Defining and using Relational Models

The syntax of defining Relational Models is very similar to a regular models. There are however few differences:

  • You should inherit from Model_Table
  • You do not need to use setSource()
  • You must specify $table property for each model, which is primary table
In addition, you have more methods to use and define fields.

Defining and Traversing References between Models

class Model_Author extends Model_Table {

// field definitions

A further use of the model can use function ref() to traverse towards other records. You must, however, load author record before traversing.

$author $this->add('Model_Author');
$c_code $author->ref('country_id')->get('Code');


When traversing relations defined as "hasOne" the record of related model is automatically loaded. You should use the name of the field as an argument to ref() function.

When traversing relations defined as hasMany() the returned model will not be preloaded with any records. It will however have a condition added to make sure any new records you are going to add with that model will belong to author identified by $id.

Building model from multiple tables

Let's assume that to store additional information about the author a new table "author_details" is created. This table contains "author_id". While in theory one author may have multiple records in author_details our logic dictates that it's one-on-one relationship. "author_id" is also defined as a primary field.

While we could have used references, it wouldn't let us join 2 tables seamlessly. To help out Model_Table has a join() method.

  // init of Model_Author
$details $this->join('author_details.author_id');


Default Fields

Agile Toolkit uses some assumptions about the relations between fields. Table 'author' will have 'country_id' which is constructed by looking into 'Country' model's $table property and appending '_id'. That field is then loaded based on the "id" field of Author. If your id field is called differently, you can change id through a property "$id_field".

Sometimes you need to use a different field name when referencing. Then you need to use 2nd argument to "hasOne('Country','birth_country_id')".

Loading and Saving data

Will cause exception if record is not found or null is specified. Much safer especially if you load from $_GET[‘id’];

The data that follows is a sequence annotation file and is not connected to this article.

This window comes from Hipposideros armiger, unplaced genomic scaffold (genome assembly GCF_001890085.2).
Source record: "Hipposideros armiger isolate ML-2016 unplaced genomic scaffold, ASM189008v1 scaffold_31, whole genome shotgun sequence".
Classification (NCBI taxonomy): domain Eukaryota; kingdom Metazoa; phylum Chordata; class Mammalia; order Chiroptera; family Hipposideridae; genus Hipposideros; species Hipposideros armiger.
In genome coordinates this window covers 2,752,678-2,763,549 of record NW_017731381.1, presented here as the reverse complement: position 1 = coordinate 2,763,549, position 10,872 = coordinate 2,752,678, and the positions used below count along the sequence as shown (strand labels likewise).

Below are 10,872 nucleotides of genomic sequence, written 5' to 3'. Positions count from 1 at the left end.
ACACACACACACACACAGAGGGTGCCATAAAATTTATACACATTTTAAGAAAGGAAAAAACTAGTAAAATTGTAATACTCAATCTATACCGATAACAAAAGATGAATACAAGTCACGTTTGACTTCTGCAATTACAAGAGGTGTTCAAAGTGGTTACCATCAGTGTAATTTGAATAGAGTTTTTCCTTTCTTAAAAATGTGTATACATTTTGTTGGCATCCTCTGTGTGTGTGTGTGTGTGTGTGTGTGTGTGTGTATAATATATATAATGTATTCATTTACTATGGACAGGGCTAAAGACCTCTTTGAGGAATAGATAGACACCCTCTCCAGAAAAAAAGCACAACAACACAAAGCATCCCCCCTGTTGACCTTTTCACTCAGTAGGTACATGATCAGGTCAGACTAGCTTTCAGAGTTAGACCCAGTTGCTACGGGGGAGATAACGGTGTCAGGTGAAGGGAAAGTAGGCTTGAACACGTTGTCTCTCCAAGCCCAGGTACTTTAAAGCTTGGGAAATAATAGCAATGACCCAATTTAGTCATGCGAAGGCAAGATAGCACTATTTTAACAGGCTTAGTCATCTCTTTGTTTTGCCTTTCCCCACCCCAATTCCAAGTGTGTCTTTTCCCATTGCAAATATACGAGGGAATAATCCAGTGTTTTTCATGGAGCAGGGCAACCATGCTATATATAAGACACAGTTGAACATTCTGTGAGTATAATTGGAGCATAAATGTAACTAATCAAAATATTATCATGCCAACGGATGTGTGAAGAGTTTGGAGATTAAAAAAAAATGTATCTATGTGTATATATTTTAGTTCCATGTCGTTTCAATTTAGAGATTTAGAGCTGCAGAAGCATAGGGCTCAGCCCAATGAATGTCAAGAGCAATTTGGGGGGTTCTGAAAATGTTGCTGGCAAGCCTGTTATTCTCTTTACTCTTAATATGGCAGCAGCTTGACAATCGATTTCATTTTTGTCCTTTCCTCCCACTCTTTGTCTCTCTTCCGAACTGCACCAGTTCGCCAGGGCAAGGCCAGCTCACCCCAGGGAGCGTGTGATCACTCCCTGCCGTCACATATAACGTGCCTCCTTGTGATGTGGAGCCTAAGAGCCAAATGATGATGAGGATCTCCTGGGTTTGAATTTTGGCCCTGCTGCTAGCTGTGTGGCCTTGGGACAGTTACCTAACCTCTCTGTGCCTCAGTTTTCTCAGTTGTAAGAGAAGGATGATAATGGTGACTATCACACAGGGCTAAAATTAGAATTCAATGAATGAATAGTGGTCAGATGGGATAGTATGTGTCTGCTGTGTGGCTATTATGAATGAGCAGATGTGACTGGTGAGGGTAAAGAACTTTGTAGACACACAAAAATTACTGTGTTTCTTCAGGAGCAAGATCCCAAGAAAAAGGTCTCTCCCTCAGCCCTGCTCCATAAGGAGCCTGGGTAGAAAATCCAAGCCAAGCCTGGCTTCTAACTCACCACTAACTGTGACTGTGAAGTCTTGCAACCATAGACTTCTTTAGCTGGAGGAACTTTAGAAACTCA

Also supports expressions in a limited way: $model->load( $model->dsql->expr(‘getMyID()’));

Will NOT cause exception if record of particular $id is missing. Similar to loadData(). It is however WILL cause exception if $id is null. (loadData wouldn’t)

This will attempt to load the first record. This is great function if you are sure that only one record exists, such as


It will throw exception if no record exist.

Combines both qualities. Attempts to load first possible record, but if not found will do nothing.

This have received a significant flexibility in the arguments. Actually it relies on addCondition(), but it’s still powerful.

 loadBy($model->dsql->expr(‘rand() > 0.2’) );
loadBy($model->dsql->expr(‘rand()), >$_GET[‘id’] ); // safe against injeciotn
loadBy(‘calc_field’200); // using calculated field automatically switches to “having” clause.

most importantly, the condition specified in the arguments will NOT be applied on the model, so you can perform multiple attempts to load data.

Identical to loadBy but will not complain about missing data.

Saving data

method which will cause exception if it couldn't subsequently load the record. For example:

$model->save();            // causes exception, because newly saved record can’t be loaded.
// If database supports roll-backs it will also roll-back.

Allows to cast one model into another.



// As a result of this, $boy->loaded() will now be false. $girl->loaded() however will point to a new record.

This will save model into the database but will not load data back. The model loaded() will return false. Slightly better if you need performance.

$model->saveLater(); Will not save right away, but will save when model is being destroyed by Garbage Collector;

function test(){

When the function exist, the reference to $boy is lost and model is destroyed. At this point it will be saved back into the database. No further loading is done.

Using non-ID fields for loading

There are different ways how you can load model. For example calling load() without arguments will load the first possible match from the available data.


This function will load model through a non-ID field. The second argument is optional and if defined it can specify the relationship, such as:


You may also use a DSQL expression as a first argument and omit condition and values alltogether.


If record is not found, exception is raised. To avoid exception use tryLoadBy

NOTE: It's always better to use try* methods than catching exception. When exception is raised it records backtrack which is quite time consuming.


This similar syntax will return array of hashes produced the model's select.

$data $model->getBy($model->dsql->expr('expire_dts>now()'));

calling getBy() will not affect the currently loaded record.


This is similar to getBy but it allows to define which fields you are willing to retrieve:

$data $model->getRows(array('id','name'))

Iterating Through Entities

Model supports agregation, which means you can use it like this:

foreach($this->add('Model_Book') as $book){


Model has a method debug() which will turn on debugging mode on the queries it produces and executes. This relies on DSQL debug().

When iterating, the $book will always refer to the same model, but it will have appropriate record loaded.

Deleting Entities

Model attempts to prevent accidental data loss and therefore $model->delete() will only remove data from the database if you either specify "id" or have a record loaded.